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Forum > Beginner's Forum > Need help how to cut out fabric using pattern weights and scissors. ( Moderated by EleanorSews)

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Need help how to cut out fabric using pattern weights and scissors.
I always use pins but sewers have been saying to use weights for knits
Dana Cetz
Dana Cetz
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Date: 2/6/14 8:28 PM

I couldn't afford a rotary cutter, is it still possible to use scissors to cut out pieces with the weights? Will the scissors make the knit stretch?

Does anyone know of a good video I can see I guess i can practice on scrap first.

I doing something new I always get nervous.

sacjeanie
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Date: 2/6/14 8:33 PM

60 second video

This is what I found. I don't necessarily use no pins, I just use less pins when using fabric weights.

Jeanie

wendyrb
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Date: 2/6/14 9:14 PM

I was trained to use scissors as a fashion design student and in my successive jobs from a design assistant to head designer. So I think my scissors cutting skills are practiced and good. At work the cutting method was to trace around an oak-tag pattern, use weights, no pins and cut with a big, super sharp shears. I thought a rotary cutter was for quilters period. Along the way, I tried combining paper patterns, weights, a few pins and cutting with shears. I found the weights used this way awkward; they interfered with the lifting and cutting motion of the scissors. I tried many different combinations with shears. However, my hands-down best result is with a sharp rotary cutter. Pending fabric, sometimes I pin and sometimes I use weights. Maybe you could borrow a rotary cutter from a friend to experiment and see what is most comfortable for you.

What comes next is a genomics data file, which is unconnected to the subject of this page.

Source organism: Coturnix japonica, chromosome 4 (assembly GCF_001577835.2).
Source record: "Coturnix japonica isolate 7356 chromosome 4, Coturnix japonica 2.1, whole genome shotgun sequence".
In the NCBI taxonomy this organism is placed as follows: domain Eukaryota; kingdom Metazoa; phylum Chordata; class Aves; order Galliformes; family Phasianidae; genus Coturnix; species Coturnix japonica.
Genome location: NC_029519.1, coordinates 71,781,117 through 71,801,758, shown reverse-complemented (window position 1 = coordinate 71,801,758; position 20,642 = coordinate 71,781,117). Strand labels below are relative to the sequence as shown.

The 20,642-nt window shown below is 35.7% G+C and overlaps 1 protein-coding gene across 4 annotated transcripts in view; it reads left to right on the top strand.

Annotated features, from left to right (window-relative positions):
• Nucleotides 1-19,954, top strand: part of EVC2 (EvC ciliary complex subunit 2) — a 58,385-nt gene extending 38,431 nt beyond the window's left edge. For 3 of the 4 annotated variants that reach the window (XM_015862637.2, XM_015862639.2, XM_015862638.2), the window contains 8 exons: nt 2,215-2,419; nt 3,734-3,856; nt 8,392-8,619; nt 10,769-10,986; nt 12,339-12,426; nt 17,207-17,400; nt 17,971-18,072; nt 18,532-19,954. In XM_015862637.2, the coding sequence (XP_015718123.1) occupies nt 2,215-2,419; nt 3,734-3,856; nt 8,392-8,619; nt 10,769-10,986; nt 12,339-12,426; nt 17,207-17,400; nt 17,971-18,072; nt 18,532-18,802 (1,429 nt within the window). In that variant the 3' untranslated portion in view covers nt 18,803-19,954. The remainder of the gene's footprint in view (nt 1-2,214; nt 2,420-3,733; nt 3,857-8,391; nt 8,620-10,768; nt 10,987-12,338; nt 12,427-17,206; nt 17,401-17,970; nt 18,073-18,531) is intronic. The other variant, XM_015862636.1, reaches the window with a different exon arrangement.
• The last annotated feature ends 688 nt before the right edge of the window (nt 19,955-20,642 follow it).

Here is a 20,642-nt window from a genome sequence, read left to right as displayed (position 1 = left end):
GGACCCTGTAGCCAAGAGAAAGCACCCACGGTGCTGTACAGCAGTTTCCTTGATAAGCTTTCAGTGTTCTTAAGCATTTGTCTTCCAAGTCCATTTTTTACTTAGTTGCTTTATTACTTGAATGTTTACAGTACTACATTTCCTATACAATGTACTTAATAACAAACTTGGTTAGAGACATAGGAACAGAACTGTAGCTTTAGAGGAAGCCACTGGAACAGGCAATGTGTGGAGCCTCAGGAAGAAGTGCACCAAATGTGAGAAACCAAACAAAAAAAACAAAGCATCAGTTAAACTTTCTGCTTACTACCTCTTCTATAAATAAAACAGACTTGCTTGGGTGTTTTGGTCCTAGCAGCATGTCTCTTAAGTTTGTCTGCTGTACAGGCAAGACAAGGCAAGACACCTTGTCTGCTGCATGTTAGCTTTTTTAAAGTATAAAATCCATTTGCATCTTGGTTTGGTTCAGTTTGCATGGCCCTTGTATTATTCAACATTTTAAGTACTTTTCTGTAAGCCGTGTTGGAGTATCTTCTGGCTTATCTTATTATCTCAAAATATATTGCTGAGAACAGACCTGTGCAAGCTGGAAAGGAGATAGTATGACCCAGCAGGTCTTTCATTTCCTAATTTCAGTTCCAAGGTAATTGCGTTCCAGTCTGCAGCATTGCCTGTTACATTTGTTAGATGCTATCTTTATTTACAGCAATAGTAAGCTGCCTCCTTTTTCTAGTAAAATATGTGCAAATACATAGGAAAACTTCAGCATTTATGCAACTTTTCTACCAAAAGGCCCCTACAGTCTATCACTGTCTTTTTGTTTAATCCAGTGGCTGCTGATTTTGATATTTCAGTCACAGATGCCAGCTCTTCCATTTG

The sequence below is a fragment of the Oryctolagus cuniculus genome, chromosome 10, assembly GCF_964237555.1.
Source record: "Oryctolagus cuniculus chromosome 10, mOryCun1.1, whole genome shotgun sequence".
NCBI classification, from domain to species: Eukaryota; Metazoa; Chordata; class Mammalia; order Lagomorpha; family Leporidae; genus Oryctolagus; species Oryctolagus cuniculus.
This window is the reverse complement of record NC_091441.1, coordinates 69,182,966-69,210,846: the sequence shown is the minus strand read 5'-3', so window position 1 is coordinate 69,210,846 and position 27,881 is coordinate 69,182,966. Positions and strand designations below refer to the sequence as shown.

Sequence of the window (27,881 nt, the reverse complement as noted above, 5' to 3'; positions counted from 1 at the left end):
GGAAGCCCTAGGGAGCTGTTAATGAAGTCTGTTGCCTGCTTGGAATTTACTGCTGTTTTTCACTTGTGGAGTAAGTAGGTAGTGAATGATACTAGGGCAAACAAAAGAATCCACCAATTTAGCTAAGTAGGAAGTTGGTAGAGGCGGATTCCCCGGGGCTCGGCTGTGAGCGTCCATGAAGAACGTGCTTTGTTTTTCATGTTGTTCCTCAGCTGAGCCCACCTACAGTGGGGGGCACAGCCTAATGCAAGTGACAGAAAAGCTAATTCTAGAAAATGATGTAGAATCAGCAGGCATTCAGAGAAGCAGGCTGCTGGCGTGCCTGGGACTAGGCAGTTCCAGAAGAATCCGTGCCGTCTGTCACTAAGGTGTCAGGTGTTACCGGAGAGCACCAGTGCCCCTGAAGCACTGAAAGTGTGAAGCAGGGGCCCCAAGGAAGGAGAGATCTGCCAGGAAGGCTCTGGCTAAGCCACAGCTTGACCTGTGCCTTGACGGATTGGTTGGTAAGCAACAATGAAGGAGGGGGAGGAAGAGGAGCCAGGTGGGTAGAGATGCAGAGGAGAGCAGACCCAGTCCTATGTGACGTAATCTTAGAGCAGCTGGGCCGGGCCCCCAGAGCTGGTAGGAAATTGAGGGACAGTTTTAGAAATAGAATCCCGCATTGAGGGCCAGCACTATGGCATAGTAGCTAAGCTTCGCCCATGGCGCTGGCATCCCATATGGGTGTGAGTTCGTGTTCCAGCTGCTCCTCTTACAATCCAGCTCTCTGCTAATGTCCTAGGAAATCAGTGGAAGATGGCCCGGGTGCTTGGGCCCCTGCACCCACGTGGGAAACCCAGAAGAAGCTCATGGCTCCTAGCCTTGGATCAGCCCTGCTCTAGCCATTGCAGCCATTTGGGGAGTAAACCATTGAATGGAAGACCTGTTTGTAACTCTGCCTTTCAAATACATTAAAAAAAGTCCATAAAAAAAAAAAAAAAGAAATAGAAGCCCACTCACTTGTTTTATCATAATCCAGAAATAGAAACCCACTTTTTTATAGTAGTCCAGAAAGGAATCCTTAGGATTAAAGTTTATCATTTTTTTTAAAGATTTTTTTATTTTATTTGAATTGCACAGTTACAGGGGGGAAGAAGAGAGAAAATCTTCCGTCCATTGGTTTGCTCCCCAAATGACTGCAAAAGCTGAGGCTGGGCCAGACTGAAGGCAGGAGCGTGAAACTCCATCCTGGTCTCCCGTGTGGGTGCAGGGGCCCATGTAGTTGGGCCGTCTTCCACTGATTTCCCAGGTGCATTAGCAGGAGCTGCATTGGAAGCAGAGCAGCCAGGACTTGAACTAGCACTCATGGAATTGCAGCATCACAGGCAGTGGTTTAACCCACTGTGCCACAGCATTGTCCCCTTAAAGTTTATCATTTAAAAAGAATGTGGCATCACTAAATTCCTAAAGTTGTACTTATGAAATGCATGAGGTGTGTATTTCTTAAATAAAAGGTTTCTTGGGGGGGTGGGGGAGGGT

For the long run, my suggestions is be patient and save for a rotary cutter plus a cutting mat. They are basic tools that you can use for a long time- except do swap out the blade when it is dull. The gridded cutting mat has so many uses that will help with accuracy and speed. The grid mat is always set up in my sewing nook. A rotary cutter is way faster than scissors and the cutting duplicates the pattern exactly.

Like any new skill, it will take practice if you decide to try rotary cutting. Most important- You have to be totally awake and exercise caution to prevent a serious cut with these tools.

------
Always keep your words soft and sweet, just in case you have to eat them. Andy Rooney

Pfonzie- my honey Pfaff Creative Performance, Bernina 930 and 830, Evolution serger.